Archive for April 3rd, 2016

Sunday, 3 April 2016

Certaine Rules for the True Discovery of Perfect Anagrammes by Mary Fage

Momus, I know, at this my worke will wonder,
And blaming me will belching envy thunder,
By blusterous words, out of his mouth, which he
Shall seconded by Zoilus likewise be.
Tush say they, what! a Woman this worke frame?
Her with will not attaine an Anagramme;
There many may be false within her Booke.
Yet Monsier Critick, notwithstanding looke
I pray thee on these following Roules, and than
Anagrammes here according to them scan.
E, may most what conclude an English word,
And so a letter as a neede afford.
Hi, is an an aspiration, and no letter;
It may be had or left, which we thinke better.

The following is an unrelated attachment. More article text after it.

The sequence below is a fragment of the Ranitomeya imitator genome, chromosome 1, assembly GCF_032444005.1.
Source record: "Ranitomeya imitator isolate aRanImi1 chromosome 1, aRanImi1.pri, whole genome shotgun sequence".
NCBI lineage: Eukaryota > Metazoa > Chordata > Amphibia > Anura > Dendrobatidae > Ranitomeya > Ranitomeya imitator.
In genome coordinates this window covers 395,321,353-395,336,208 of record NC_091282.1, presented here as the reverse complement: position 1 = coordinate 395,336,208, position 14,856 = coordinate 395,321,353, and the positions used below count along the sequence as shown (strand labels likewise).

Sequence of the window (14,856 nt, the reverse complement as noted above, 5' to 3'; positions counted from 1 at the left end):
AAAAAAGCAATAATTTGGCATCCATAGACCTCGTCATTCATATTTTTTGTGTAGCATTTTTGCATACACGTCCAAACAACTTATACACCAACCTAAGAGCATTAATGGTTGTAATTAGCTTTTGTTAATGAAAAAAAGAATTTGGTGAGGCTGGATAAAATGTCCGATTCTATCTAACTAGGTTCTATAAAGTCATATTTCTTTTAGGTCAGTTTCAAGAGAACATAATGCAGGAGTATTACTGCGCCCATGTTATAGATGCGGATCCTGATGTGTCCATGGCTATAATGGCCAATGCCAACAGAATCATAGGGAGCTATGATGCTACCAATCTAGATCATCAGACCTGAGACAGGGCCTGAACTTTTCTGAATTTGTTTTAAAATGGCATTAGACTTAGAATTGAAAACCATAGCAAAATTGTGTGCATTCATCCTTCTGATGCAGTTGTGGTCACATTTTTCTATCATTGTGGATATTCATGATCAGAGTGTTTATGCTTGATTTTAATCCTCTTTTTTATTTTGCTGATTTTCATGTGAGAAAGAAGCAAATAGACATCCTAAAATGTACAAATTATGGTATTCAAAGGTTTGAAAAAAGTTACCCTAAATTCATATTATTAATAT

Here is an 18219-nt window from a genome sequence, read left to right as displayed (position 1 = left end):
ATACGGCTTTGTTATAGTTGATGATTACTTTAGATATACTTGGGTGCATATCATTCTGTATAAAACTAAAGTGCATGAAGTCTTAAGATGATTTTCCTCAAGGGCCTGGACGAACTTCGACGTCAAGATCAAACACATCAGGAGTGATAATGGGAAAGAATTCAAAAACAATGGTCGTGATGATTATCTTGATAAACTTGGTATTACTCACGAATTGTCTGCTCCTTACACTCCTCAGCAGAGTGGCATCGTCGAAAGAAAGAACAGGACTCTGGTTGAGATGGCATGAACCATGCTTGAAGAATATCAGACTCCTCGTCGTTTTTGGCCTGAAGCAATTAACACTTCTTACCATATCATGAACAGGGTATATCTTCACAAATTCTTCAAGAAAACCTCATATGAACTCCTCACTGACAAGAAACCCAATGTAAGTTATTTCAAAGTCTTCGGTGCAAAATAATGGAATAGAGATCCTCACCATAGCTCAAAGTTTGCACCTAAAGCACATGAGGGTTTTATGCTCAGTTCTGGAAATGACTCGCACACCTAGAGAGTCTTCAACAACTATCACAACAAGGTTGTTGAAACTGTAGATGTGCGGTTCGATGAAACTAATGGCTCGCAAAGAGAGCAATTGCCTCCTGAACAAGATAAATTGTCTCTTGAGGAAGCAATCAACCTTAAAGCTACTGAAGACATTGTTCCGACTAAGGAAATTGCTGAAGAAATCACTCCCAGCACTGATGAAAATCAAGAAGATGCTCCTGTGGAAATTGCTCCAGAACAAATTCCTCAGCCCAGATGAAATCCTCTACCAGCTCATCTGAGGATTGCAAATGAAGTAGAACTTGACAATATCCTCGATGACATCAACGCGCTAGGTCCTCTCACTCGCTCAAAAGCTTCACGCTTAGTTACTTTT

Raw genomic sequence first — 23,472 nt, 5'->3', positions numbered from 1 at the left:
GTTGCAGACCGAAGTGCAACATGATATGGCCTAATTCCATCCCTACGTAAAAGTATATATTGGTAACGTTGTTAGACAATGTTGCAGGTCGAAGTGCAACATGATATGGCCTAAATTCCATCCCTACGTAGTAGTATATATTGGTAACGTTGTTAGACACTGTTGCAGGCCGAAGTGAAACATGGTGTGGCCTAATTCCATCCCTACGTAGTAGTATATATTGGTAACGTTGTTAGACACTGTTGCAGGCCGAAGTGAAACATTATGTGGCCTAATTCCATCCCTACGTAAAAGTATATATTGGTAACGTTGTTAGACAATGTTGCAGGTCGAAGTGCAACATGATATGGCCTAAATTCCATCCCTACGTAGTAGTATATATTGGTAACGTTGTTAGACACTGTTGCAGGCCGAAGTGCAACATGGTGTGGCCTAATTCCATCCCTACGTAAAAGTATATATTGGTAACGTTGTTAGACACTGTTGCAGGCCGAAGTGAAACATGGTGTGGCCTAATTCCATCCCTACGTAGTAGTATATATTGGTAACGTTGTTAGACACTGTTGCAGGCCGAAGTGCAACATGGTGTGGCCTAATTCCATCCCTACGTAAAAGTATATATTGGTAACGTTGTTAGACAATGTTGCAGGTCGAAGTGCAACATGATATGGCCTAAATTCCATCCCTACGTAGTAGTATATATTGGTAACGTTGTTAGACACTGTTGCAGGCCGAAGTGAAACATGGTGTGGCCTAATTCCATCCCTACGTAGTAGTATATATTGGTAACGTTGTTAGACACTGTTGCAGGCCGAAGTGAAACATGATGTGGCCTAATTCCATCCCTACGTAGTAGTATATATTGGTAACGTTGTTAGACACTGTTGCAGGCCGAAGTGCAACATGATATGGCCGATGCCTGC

I, may be I, or Y, as neede require.
Q, ever after death a U desire.
Two V’s may be a double V, and then
A double V may be two V’s againe.
X, may divided by, and S and C,
May by that letter comprehended be.
Z, a double S may comprehend.
And lastly, an apostrophe may case
Sometimes a letter where it doth not please.
Try th’ Anagrammes hereby, and then youle say
Whether I’ve used all the helps I may.
And that each one that in the Booke doth rest,
Is fram’d by mine industry I protest:
And who will noe beleeve my protestation;
Ile hardly leane on their asseveration.
But naught’s the verse. ‘Tis truth: tears so bespotted
The lines in writing, they remaine still blotted.

From: Fage, Mary; Cullen, Patrick and Travitsky, Betty S. (eds.), The Early Modern Englishwoman: A Facsimile Library of Essential Works. Series I: Printed Writings, 1500-1640: Part 2. Volume IIL The Poets, II: Mary Fage, 2000, Routledge: London and New York, p. [unnumbered].

Date: 1637

By: Mary Fage (fl. 1637)